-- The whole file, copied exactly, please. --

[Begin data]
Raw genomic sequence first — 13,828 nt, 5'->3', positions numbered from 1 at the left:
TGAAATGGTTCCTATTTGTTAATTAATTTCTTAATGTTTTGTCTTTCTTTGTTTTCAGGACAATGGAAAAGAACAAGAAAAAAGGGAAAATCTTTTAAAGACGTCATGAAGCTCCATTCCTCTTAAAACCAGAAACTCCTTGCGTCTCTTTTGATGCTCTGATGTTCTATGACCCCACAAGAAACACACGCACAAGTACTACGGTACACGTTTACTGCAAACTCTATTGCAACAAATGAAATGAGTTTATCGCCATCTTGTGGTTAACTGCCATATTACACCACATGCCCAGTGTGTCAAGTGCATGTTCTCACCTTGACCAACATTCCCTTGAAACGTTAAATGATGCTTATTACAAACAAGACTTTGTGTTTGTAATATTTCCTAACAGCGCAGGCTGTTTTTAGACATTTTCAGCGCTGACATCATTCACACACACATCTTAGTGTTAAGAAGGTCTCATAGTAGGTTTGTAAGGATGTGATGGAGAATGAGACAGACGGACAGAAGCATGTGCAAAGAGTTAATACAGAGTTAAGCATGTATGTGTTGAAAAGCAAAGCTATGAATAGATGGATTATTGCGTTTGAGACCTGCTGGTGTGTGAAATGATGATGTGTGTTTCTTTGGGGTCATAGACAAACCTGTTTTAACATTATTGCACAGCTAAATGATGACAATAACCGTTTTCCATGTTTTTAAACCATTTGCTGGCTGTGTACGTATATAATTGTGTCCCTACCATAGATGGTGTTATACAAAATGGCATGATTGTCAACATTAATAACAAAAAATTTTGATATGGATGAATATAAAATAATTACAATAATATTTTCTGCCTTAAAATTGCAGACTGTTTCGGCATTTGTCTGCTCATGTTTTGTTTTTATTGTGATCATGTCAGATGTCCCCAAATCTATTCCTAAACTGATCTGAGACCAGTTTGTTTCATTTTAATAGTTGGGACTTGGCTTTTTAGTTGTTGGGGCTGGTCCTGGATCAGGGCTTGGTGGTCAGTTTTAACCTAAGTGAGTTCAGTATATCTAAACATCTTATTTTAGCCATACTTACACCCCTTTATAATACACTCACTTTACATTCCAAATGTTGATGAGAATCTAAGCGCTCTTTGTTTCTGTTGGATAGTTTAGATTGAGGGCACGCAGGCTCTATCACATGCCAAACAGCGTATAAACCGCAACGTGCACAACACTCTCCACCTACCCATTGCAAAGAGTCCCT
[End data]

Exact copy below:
Raw genomic sequence first — 13,828 nt, 5'->3', positions numbered from 1 at the left:
TGAAATGGTTCCTATTTGTTAATTAATTTCTTAATGTTTTGTCTTTCTTTGTTTTCAGGACAATGGAAAAGAACAAGAAAAAAGGGAAAATCTTTTAAAGACGTCATGAAGCTCCATTCCTCTTAAAACCAGAAACTCCTTGCGTCTCTTTTGATGCTCTGATGTTCTATGACCCCACAAGAAACACACGCACAAGTACTACGGTACACGTTTACTGCAAACTCTATTGCAACAAATGAAATGAGTTTATCGCCATCTTGTGGTTAACTGCCATATTACACCACATGCCCAGTGTGTCAAGTGCATGTTCTCACCTTGACCAACATTCCCTTGAAACGTTAAATGATGCTTATTACAAACAAGACTTTGTGTTTGTAATATTTCCTAACAGCGCAGGCTGTTTTTAGACATTTTCAGCGCTGACATCATTCACACACACATCTTAGTGTTAAGAAGGTCTCATAGTAGGTTTGTAAGGATGTGATGGAGAATGAGACAGACGGACAGAAGCATGTGCAAAGAGTTAATACAGAGTTAAGCATGTATGTGTTGAAAAGCAAAGCTATGAATAGATGGATTATTGCGTTTGAGACCTGCTGGTGTGTGAAATGATGATGTGTGTTTCTTTGGGGTCATAGACAAACCTGTTTTAACATTATTGCACAGCTAAATGATGACAATAACCGTTTTCCATGTTTTTAAACCATTTGCTGGCTGTGTACGTATATAATTGTGTCCCTACCATAGATGGTGTTATACAAAATGGCATGATTGTCAACATTAATAACAAAAAATTTTGATATGGATGAATATAAAATAATTACAATAATATTTTCTGCCTTAAAATTGCAGACTGTTTCGGCATTTGTCTGCTCATGTTTTGTTTTTATTGTGATCATGTCAGATGTCCCCAAATCTATTCCTAAACTGATCTGAGACCAGTTTGTTTCATTTTAATAGTTGGGACTTGGCTTTTTAGTTGTTGGGGCTGGTCCTGGATCAGGGCTTGGTGGTCAGTTTTAACCTAAGTGAGTTCAGTATATCTAAACATCTTATTTTAGCCATACTTACACCCCTTTATAATACACTCACTTTACATTCCAAATGTTGATGAGAATCTAAGCGCTCTTTGTTTCTGTTGGATAGTTTAGATTGAGGGCACGCAGGCTCTATCACATGCCAAACAGCGTATAAACCGCAACGTGCACAACACTCTCCACCTACCCATTGCAAAGAGTCCCT